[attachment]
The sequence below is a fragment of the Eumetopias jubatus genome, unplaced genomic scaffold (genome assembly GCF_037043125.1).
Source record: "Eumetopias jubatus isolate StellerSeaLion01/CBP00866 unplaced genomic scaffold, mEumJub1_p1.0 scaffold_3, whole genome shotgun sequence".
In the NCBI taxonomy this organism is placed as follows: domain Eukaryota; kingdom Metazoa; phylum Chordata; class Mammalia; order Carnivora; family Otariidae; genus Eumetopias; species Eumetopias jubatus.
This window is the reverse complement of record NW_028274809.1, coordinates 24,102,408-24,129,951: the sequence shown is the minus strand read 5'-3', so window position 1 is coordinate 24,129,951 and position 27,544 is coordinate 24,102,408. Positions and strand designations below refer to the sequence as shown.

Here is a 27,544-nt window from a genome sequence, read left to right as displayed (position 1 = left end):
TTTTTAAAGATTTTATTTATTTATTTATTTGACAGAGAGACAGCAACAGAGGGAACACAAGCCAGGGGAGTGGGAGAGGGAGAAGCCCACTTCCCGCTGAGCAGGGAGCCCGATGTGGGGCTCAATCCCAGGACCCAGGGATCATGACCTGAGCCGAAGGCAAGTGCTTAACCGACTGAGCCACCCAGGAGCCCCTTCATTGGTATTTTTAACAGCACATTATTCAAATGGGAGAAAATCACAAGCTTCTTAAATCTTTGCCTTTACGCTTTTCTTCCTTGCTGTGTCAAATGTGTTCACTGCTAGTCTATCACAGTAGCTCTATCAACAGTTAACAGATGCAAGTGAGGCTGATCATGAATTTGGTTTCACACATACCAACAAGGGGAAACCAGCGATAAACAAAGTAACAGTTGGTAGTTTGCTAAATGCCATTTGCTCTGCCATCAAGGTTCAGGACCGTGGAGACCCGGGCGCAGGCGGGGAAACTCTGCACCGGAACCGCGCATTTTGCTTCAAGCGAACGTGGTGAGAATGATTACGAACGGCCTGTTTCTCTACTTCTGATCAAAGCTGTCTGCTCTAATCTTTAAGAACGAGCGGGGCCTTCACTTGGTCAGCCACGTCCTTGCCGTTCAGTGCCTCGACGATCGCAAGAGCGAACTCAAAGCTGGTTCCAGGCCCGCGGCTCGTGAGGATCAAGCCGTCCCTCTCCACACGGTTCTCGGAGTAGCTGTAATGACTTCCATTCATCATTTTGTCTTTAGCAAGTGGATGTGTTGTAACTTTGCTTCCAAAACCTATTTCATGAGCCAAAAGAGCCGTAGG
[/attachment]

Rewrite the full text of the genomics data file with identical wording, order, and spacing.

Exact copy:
The sequence below is a fragment of the Eumetopias jubatus genome, unplaced genomic scaffold (genome assembly GCF_037043125.1).
Source record: "Eumetopias jubatus isolate StellerSeaLion01/CBP00866 unplaced genomic scaffold, mEumJub1_p1.0 scaffold_3, whole genome shotgun sequence".
In the NCBI taxonomy this organism is placed as follows: domain Eukaryota; kingdom Metazoa; phylum Chordata; class Mammalia; order Carnivora; family Otariidae; genus Eumetopias; species Eumetopias jubatus.
This window is the reverse complement of record NW_028274809.1, coordinates 24,102,408-24,129,951: the sequence shown is the minus strand read 5'-3', so window position 1 is coordinate 24,129,951 and position 27,544 is coordinate 24,102,408. Positions and strand designations below refer to the sequence as shown.

Here is a 27,544-nt window from a genome sequence, read left to right as displayed (position 1 = left end):
TTTTTAAAGATTTTATTTATTTATTTATTTGACAGAGAGACAGCAACAGAGGGAACACAAGCCAGGGGAGTGGGAGAGGGAGAAGCCCACTTCCCGCTGAGCAGGGAGCCCGATGTGGGGCTCAATCCCAGGACCCAGGGATCATGACCTGAGCCGAAGGCAAGTGCTTAACCGACTGAGCCACCCAGGAGCCCCTTCATTGGTATTTTTAACAGCACATTATTCAAATGGGAGAAAATCACAAGCTTCTTAAATCTTTGCCTTTACGCTTTTCTTCCTTGCTGTGTCAAATGTGTTCACTGCTAGTCTATCACAGTAGCTCTATCAACAGTTAACAGATGCAAGTGAGGCTGATCATGAATTTGGTTTCACACATACCAACAAGGGGAAACCAGCGATAAACAAAGTAACAGTTGGTAGTTTGCTAAATGCCATTTGCTCTGCCATCAAGGTTCAGGACCGTGGAGACCCGGGCGCAGGCGGGGAAACTCTGCACCGGAACCGCGCATTTTGCTTCAAGCGAACGTGGTGAGAATGATTACGAACGGCCTGTTTCTCTACTTCTGATCAAAGCTGTCTGCTCTAATCTTTAAGAACGAGCGGGGCCTTCACTTGGTCAGCCACGTCCTTGCCGTTCAGTGCCTCGACGATCGCAAGAGCGAACTCAAAGCTGGTTCCAGGCCCGCGGCTCGTGAGGATCAAGCCGTCCCTCTCCACACGGTTCTCGGAGTAGCTGTAATGACTTCCATTCATCATTTTGTCTTTAGCAAGTGGATGTGTTGTAACTTTGCTTCCAAAACCTATTTCATGAGCCAAAAGAGCCGTAGG